Calgary Flames

What a Jonathan Huberdeau buyout would look like for the Calgary Flames

It’s no secret that Jonathan Huberdeau has not lived up to expectations in Calgary. With 97 games with the Calgary Flames under his belt, Huberdeau has posted downright awful point totals, can’t seem to find any chemistry with any of his linemates, and generally looks like a shell of his Florida self on the ice.

It’s unfathomable that this same player put up 115 points and set the record for the most assists by a left wing in NHL history. He’s not even close to a $10.5M player and hurts the team just as much as he helps them when he jumps over the boards.

Are Huberdeau’s struggles just due to the environment here and could he find success in another market once again? Perhaps, but due to the infinite wisdom of former Flames GM Brad Treliving to give Huberdeau a massive contract along with a no-movement clause, the Flames are hooped. Huberdeau can’t be traded, waived, or moved anywhere other than the NHL roster without his permission.

Conditioning sting for the AHL Calgary Wranglers? Nope. A trade to a Cup contender in the Eastern Conference? Nope. Not allowed under the rules of the CBA unless Huberdeau agrees to waive the NMC.

The Flames only have two options: limit his ice time either by giving him fewer shifts or healthy scratching him or buying him out. The former is already being employed by Ryan Huska as he benched Huberdeau last week, but the latter should also be considered.

Here’s how a Jonathan Huberdeau buyout would look for the Flames. Numbers are from

Huberdeau’s signing bonuses

Contracts become “buyout proof” if they’re laden with large signing bonuses. These bonuses must be paid in full regardless of the buyout, and only the salary portion of a player’s contract is subject to the buyout rules of two-thirds over double the term.

Huberdeau’s contract does have large signing bonuses in every single year:

  • 2024-25: $7M
  • 2025-26: $7M
  • 2026-27: $9.5M
  • 2027-28: $9.5M
  • 2028-29: $7M
  • 2029-30: $9.4M
  • 2030-31: $5M

These totals would be on the cap regardless of the buyout.

Huberdeau’s salary

Where the savings lie are in the salary portion, which are quite small in comparison:

  • 2024-25: $3.5M
  • 2025-26: $3.5M
  • 2026-27: $1M
  • 2027-28: $1M
  • 2028-29: $3.5M
  • 2029-30: $1M
  • 2030-31: $5.5M

The Flames would incur two-thirds of the above salary numbers spread out over double the term of the contract in a buyout situation.

Huberdeau’s cap hit after the buyout

After these calculations, the cap hit for Huberdeau, which is currently at $10.5M, would go down to these amounts:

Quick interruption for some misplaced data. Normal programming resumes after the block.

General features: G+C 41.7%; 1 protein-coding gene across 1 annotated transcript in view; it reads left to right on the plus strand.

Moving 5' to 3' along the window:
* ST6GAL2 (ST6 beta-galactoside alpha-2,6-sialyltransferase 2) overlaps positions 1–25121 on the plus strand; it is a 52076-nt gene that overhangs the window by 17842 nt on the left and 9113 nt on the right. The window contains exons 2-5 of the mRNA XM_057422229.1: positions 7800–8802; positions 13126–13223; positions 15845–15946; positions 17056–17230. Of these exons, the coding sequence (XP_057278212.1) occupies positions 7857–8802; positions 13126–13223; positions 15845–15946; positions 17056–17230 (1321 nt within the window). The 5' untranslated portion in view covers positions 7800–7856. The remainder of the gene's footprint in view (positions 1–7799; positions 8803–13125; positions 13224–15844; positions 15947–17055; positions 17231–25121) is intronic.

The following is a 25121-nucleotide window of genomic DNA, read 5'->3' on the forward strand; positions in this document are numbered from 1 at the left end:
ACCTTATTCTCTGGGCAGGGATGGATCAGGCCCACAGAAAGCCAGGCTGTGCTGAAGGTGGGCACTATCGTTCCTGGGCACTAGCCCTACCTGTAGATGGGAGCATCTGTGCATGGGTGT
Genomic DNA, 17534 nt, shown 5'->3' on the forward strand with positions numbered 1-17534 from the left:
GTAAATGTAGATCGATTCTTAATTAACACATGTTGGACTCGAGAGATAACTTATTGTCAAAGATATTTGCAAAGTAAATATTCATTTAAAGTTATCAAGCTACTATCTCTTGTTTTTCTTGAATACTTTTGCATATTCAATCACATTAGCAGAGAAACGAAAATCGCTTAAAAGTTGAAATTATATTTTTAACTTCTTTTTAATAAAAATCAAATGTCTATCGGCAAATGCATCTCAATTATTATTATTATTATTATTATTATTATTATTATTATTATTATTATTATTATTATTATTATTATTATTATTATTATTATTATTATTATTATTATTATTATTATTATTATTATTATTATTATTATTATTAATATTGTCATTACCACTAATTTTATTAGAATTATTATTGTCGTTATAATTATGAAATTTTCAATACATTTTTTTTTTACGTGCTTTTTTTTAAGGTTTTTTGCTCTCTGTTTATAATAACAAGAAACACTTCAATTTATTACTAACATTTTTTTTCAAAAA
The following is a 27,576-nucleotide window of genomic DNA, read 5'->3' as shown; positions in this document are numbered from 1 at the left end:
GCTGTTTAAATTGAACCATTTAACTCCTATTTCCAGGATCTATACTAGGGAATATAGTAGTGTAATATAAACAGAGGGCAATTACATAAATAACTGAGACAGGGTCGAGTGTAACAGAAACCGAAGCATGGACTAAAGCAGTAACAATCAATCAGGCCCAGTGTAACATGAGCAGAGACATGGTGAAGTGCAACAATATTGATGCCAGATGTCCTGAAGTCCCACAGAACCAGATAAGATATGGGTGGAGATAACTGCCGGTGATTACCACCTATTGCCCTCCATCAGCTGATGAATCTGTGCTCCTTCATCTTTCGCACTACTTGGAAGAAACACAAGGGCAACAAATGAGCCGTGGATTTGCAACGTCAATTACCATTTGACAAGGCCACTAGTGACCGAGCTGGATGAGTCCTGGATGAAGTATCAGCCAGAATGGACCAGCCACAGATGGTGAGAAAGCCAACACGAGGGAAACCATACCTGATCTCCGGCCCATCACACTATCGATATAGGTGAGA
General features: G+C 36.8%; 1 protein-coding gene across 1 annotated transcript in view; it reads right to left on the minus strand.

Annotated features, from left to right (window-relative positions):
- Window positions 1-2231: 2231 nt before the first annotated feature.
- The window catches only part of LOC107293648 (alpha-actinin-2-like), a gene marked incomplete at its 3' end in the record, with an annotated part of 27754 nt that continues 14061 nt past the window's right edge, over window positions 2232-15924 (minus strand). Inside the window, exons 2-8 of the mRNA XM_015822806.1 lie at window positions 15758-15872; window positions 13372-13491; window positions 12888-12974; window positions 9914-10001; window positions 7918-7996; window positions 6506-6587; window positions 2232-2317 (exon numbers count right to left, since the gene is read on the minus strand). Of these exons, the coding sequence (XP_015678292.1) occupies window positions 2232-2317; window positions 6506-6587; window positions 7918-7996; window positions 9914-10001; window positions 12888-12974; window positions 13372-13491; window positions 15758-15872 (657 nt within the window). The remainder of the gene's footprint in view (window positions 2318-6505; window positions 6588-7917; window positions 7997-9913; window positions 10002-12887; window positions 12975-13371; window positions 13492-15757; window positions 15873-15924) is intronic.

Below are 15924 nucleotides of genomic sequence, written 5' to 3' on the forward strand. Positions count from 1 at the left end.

• 2024-25: $7.9M
  • 2025-26: $7.9M
  • 2026-27: $10.4M
  • 2027-28: $10.4M
  • 2028-29: $7.9M
  • 2029-30: $10.4M
  • 2030-31: $5.9M
  • 2031-32: $905K
  • 2032-33: $905K
  • 2033-34: $905K
  • 2034-35: $905K
  • 2035-36: $905K
  • 2036-37: $905K
  • 2037-38: $905K

Flames cap savings

And, this results in cap savings of this much in each year:

  • 2024-25: $2.6M
  • 2025-26: $2.6M
  • 2026-27: $95K
  • 2027-28: $95K
  • 2028-29: $2.6M
  • 2029-30: $95K
  • 2030-31: $4.6M
  • 2031-32: -$905K
  • 2032-33: -$905K
  • 2033-34: -$905K
  • 2034-35: -$905K
  • 2035-36: -$905K
  • 2036-37: -$905K
  • 2037-38: -$905K

If the league minimum salary is $800K, the Flames would be saving $1.8M in the first three of five years of the current contract, and actually be paying more to dump Huberdeau’s contract in years three, four, and six.

It’s a very, very expensive decision, however, there are only three years the Flames would really feel the pinch. Outside of that, they’ll get some cap back, and after the 2029–30 season it’s smooth sailing.

Because the signing bonuses are so large, it doesn’t offer much additional value to wait until one or two or three years down the road to complete this buyout. If the Flames want to do it, they should do it at the next available moment which would be this summer.

Calgary is running out of options

This is a very drastic, and costly, move. However, with Huberdeau’s play on the ice, the Flames are running out of options with him. They’ve put him all over the lineup, and tried to get him going in so many different ways, and nothing is working.

Maybe they can try and trade for a player who has worked with him in the past, like Anthony Duclair, but with where his game is at it just doesn’t seem salvageable anymore. A buyout might be the last option they have.

Back to top button